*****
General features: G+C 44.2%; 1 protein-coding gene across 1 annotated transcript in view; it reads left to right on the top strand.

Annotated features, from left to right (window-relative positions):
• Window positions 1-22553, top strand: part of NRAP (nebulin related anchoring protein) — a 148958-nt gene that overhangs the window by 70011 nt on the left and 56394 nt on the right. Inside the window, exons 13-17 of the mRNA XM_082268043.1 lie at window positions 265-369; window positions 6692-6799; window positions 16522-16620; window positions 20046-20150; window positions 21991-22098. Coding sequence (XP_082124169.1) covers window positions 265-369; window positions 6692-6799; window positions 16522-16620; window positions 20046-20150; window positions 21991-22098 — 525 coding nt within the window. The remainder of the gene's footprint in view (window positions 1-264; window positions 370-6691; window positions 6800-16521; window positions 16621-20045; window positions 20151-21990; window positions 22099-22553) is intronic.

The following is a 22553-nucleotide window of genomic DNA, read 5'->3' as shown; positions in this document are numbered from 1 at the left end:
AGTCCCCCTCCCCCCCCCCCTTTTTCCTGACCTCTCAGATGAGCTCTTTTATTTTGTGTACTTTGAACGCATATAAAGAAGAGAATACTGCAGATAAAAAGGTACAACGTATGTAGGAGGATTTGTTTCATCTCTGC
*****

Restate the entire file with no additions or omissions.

General features: G+C 44.2%; 1 protein-coding gene across 1 annotated transcript in view; it reads left to right on the top strand.

Annotated features, from left to right (window-relative positions):
• Window positions 1-22553, top strand: part of NRAP (nebulin related anchoring protein) — a 148958-nt gene that overhangs the window by 70011 nt on the left and 56394 nt on the right. Inside the window, exons 13-17 of the mRNA XM_082268043.1 lie at window positions 265-369; window positions 6692-6799; window positions 16522-16620; window positions 20046-20150; window positions 21991-22098. Coding sequence (XP_082124169.1) covers window positions 265-369; window positions 6692-6799; window positions 16522-16620; window positions 20046-20150; window positions 21991-22098 — 525 coding nt within the window. The remainder of the gene's footprint in view (window positions 1-264; window positions 370-6691; window positions 6800-16521; window positions 16621-20045; window positions 20151-21990; window positions 22099-22553) is intronic.

The following is a 22553-nucleotide window of genomic DNA, read 5'->3' as shown; positions in this document are numbered from 1 at the left end:
AGTCCCCCTCCCCCCCCCCCTTTTTCCTGACCTCTCAGATGAGCTCTTTTATTTTGTGTACTTTGAACGCATATAAAGAAGAGAATACTGCAGATAAAAAGGTACAACGTATGTAGGAGGATTTGTTTCATCTCTGC